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World Print 2022-04-15

Dubai plans to introduce self-driving and flying taxis by 2030: official

Published April 15, 2022
5 things you didn’t know about Dubai’s Roads and Transport Authority

KARACHI: Dubai is known for embracing tech in all aspects of its urban development, and transport is no different. When tourists head to the city 8 years from now, there is a good chance the cab they hail could either be an autonomous vehicle or a flying taxi – a self-driving contraption that resembles a helicopter.

“Dubai’s transportation plans are prepared to cater for the future growth in both population and tourists,” said Nasser bu Shehab, CEO of Strategy and Corporate Governance Sector at Dubai’s Roads and Transport Authority (RTA), which was founded in 2005 and has so far invested over Dhs97 billion in transportation infrastructure and public transportation assets.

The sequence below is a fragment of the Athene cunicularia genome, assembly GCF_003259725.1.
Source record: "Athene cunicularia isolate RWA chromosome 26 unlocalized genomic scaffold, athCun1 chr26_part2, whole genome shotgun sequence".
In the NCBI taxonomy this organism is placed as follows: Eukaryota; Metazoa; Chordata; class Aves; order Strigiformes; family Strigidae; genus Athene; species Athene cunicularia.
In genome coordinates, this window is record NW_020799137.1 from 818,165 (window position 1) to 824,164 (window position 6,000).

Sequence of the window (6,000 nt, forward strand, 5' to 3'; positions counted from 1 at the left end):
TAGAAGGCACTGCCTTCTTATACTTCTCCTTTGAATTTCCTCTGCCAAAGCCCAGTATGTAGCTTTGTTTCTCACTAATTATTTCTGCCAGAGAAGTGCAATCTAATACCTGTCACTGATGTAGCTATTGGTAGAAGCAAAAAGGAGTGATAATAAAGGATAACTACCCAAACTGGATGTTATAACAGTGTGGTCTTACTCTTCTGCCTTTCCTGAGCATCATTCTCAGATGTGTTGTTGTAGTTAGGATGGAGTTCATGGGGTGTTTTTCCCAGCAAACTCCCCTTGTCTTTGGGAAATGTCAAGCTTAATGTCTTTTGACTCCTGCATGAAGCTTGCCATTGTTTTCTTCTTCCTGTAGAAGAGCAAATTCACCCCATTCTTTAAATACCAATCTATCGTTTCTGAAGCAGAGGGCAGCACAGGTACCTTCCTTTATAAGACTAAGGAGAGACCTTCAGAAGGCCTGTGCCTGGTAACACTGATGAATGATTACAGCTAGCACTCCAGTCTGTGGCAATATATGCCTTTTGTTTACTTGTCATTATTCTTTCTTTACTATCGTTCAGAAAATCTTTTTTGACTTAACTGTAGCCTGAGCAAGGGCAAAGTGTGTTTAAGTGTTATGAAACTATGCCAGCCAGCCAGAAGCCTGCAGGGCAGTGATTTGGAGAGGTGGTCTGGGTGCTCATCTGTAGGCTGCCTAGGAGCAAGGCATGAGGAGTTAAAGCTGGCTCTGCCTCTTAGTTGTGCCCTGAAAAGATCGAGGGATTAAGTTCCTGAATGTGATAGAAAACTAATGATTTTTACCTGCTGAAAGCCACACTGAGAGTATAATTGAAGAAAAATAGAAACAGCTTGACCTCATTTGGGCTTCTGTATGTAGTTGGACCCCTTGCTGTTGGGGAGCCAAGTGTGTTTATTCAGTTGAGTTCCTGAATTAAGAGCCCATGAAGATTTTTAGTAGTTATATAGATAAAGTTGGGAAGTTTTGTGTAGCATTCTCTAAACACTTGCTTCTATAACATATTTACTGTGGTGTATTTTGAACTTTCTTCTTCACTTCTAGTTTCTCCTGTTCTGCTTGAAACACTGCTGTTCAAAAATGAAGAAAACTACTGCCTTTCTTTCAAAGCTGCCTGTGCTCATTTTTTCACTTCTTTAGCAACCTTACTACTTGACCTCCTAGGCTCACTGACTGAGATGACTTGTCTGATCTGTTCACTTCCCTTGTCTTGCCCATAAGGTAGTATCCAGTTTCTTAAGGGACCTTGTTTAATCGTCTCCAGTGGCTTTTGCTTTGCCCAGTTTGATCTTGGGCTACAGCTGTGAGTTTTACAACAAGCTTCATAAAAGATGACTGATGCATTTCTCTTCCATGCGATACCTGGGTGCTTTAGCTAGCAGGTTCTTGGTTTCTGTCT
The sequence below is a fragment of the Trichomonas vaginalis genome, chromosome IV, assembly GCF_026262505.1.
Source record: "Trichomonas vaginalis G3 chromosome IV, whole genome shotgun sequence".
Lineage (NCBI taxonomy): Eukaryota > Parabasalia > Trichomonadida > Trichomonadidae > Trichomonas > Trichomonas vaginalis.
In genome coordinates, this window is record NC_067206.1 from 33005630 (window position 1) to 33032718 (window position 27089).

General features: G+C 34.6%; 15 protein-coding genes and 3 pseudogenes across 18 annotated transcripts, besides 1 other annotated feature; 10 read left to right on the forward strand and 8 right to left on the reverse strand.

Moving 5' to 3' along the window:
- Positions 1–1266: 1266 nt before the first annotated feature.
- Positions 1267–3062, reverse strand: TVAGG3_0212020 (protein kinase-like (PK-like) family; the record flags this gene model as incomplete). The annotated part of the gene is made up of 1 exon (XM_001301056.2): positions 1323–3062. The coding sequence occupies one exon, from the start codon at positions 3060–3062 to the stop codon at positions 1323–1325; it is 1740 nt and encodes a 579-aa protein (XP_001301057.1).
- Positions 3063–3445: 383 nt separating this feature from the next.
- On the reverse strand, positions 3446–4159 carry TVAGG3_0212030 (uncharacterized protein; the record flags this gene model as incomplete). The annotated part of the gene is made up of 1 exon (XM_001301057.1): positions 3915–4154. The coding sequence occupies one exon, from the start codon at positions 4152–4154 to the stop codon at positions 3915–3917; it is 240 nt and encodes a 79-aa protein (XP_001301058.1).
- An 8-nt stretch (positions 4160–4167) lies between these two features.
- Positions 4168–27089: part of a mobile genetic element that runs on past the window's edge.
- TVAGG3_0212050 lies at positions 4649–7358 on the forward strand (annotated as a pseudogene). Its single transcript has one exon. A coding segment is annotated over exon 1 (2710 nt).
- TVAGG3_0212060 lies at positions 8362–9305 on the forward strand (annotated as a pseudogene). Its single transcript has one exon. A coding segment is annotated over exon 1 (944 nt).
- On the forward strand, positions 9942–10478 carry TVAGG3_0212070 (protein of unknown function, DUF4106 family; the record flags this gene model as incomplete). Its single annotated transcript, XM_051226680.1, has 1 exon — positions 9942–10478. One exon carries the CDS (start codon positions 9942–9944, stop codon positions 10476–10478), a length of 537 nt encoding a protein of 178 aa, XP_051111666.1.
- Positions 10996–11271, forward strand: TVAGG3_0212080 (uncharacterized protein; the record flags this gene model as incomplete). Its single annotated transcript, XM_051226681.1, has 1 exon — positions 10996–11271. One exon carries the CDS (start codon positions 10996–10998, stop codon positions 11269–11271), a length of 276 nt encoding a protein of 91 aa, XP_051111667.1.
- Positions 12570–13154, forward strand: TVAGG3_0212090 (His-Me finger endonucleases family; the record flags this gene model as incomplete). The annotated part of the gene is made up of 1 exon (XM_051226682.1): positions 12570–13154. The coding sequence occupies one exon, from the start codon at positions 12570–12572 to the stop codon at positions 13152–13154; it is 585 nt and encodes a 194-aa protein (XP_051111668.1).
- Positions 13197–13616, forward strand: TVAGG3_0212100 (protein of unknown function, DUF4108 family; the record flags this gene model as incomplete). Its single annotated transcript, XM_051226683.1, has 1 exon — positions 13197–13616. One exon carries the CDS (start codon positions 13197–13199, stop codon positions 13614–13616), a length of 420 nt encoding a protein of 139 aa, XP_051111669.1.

Speaking exclusively to Business Recorder, Shehab said plans include introducing new modes of transport such as autonomous and flying taxis in partnership with top international companies. The RTA’s goal is “to achieve 25% of trips by driverless modes in 2030.”

The authority has previously said it will start its autonomous vehicle service in 2023 and intends to have 4,000 driverless vehicles by 2030. But these lofty ambitions aren’t achieved overnight.


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In 2017, RTA partnered with German company Volocopter to test out its urban air taxis. Last year, it signed an agreement with General Motors-backed Cruise, a US-based autonomous vehicle company that will see Cruise operate self-driving taxis in the emirate, making Dubai the first non-US city in the world where the company will commercially operate these vehicles.